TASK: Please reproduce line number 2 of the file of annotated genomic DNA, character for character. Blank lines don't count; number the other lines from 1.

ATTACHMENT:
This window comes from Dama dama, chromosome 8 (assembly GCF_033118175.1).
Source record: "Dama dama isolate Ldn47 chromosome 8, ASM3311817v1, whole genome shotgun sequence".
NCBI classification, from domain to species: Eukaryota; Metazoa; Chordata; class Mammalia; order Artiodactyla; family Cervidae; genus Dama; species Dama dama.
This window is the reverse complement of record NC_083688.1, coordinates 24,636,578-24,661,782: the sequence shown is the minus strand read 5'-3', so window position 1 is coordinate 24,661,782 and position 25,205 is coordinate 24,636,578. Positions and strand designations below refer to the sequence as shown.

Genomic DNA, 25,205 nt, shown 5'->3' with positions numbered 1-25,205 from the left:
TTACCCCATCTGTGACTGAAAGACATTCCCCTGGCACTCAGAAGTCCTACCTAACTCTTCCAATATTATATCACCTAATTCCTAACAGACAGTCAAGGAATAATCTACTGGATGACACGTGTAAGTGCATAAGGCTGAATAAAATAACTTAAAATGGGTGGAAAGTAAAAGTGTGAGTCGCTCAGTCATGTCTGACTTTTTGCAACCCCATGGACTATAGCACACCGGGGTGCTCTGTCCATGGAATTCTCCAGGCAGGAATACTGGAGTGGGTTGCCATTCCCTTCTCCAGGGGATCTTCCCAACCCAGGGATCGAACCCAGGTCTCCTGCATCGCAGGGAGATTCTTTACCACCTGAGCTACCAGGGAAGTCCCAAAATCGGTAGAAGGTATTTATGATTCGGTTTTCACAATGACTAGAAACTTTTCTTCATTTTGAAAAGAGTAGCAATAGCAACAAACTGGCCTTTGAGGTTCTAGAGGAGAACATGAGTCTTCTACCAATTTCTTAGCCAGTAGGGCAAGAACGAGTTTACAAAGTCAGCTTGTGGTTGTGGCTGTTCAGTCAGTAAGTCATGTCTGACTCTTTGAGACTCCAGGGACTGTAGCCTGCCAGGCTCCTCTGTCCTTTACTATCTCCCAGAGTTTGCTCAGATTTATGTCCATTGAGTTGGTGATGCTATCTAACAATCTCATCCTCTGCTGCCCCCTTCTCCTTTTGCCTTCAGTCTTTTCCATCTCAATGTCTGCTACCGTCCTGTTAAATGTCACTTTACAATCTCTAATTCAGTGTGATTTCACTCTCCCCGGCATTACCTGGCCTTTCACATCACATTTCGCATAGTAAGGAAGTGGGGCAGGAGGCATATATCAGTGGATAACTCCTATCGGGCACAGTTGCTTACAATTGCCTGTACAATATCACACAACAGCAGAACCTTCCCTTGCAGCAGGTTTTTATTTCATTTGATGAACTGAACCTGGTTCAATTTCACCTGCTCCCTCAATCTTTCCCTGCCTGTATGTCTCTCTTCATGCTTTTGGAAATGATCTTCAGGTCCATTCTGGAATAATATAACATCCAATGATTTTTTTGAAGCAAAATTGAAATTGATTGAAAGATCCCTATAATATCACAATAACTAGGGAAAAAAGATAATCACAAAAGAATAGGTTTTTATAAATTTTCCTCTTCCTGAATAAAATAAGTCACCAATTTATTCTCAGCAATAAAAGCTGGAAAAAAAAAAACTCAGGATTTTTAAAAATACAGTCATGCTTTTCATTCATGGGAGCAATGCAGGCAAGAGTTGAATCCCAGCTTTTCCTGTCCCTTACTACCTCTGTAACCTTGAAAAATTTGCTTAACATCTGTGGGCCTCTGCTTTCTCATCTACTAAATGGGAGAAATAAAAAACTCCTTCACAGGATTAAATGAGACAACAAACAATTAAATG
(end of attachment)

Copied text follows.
Source record: "Dama dama isolate Ldn47 chromosome 8, ASM3311817v1, whole genome shotgun sequence".